RICHEST 10 PERCENT OF U.S. HOUSEHOLDS OWN 89 PERCENT OF STOCKS
The wealthiest 10 percent of U.S. households now own 89 percent of all stocks, according to U.S. Federal Reserve data, up from 87 percent in the Fed’s study a year ago (“The FU, K-Shaped Recovery Worsens Wealth Inequality,” 9 Sep 2020).
The richest 1 percent own 54 percent of all equities and mutual fund shares held by households, the Fed reported.
Since March 2020, U.S. billionaires added $2.1 trillion to their net worth; from March 2020 through October of this year, the number of U.S. billionaires rose from 614 to 745, Business Insider reported.
During 2020, the median household income slumped 2.9 percent and the official poverty rate ticked up 1.0 percent, according to the U.S. census bureau.
PUBLISHER’S NOTE: We often cite George Carlin’s comment that “it’s one big club and you ain’t in it.”
The club you ain’t in now includes even fewer people who also have become richer.
History shows that income inequality is a factor in social unrest and political revolution. Rising inequality in the U.S. already is bringing people into the streets. Wealth inequality will become an even more central issue in upcoming U.S. elections and will draw more people and energy to anti-establishment political movements.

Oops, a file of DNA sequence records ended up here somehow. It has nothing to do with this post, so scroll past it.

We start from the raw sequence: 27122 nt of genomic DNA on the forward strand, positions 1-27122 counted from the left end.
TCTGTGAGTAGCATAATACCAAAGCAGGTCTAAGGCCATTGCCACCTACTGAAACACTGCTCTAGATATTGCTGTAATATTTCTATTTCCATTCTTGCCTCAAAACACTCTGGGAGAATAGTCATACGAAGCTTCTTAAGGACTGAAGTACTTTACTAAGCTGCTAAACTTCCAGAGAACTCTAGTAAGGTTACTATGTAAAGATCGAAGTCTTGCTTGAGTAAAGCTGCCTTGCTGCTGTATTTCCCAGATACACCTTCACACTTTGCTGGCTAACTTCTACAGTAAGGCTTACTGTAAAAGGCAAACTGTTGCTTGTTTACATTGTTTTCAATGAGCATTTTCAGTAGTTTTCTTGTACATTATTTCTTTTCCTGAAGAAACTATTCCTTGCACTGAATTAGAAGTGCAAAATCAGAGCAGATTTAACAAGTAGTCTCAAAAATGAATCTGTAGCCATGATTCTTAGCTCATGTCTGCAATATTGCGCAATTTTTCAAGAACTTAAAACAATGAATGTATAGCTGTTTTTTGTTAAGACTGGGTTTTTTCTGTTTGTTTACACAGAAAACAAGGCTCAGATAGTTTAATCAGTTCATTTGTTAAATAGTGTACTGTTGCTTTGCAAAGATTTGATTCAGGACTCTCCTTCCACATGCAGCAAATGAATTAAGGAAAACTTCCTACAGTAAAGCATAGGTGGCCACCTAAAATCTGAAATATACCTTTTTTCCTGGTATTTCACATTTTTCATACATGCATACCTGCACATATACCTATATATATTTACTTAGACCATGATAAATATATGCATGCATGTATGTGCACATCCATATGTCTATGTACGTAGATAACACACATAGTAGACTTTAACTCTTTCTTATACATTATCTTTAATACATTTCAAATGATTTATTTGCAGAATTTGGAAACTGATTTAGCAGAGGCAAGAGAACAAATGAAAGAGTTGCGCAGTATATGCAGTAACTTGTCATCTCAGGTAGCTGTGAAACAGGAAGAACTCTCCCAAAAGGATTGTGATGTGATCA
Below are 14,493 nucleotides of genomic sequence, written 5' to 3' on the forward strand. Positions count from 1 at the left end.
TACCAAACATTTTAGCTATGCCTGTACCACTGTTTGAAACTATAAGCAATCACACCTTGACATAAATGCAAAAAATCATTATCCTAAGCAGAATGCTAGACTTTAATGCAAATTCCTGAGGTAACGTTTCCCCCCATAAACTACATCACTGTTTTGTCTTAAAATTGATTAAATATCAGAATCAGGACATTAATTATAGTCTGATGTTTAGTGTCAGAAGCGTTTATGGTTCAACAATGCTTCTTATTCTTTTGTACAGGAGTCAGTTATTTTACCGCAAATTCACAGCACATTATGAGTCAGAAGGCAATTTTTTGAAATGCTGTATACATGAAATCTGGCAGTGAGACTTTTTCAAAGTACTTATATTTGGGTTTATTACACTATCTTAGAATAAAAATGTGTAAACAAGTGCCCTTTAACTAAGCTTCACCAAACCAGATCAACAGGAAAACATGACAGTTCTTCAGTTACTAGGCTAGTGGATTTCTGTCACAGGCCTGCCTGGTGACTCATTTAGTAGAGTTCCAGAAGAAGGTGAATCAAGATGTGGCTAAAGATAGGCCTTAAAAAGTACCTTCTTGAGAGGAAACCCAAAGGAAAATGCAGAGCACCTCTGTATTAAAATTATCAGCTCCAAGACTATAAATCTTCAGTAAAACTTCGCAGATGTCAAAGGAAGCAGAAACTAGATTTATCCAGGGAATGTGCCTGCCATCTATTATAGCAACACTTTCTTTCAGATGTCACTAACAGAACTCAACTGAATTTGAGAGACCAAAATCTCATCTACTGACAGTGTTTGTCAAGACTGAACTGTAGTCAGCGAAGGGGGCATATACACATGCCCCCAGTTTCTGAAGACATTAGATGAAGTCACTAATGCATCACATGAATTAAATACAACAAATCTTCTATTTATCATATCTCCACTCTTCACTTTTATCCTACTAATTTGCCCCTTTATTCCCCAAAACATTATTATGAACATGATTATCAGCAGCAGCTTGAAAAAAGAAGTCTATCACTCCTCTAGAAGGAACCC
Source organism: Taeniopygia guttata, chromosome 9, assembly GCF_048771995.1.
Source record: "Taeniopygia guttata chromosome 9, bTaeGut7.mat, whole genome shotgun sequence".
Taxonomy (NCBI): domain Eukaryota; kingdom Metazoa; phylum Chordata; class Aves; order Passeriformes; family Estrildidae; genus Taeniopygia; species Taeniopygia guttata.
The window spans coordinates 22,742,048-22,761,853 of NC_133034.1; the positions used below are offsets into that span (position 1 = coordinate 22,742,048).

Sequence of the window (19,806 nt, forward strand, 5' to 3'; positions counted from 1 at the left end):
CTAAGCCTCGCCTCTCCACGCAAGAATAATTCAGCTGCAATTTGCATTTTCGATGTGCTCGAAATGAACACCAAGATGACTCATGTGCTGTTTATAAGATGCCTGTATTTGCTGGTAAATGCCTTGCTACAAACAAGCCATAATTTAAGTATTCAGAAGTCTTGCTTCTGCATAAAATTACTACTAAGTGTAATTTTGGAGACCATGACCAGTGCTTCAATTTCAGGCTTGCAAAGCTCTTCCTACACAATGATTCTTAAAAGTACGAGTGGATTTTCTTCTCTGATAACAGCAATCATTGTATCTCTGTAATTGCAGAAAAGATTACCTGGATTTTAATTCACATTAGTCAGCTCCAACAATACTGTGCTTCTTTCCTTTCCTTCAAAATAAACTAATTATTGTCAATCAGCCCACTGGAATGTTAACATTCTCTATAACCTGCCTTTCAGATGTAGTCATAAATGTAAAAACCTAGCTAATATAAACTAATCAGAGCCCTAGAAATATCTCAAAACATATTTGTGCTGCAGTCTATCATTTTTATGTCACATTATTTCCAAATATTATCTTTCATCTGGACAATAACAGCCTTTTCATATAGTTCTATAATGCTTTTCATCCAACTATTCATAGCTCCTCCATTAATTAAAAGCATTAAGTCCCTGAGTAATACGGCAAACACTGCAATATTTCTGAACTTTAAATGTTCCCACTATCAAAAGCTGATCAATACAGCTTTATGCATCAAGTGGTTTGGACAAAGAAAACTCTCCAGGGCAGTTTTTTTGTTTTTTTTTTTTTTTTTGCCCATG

IT GIANT CDW BUYS SIRIUS COMPUTER FOR $2.5 BILLION
CDW, an online technology consulting firm and retailer of hardware and software, will pay $2.5 billion in cash to buy Sirius Computer Solutions from private equity firm Clayton, Dubilier & Rice, CDW announced.
Sirius provides IT services to about 3,900 large and mid-size organizational clients.
The purchase will expand CDW’s annual sales from $900 million to $1.3 billion, the company said in a statement announcing the deal.
The sale price returns a gross profit of almost six times the $414 million Clayton Dubilier paid for Sirius in 2019, according to The Wall Street Journal.
Upon purchasing Sirius, Clayton Dubilier installed a new financial chief and a new head of mergers and acquisitions.
In 2020, Sirius bought Advanced Systems Group and Champion Solutions Group, helping boost net sales to $2.04 billion last year.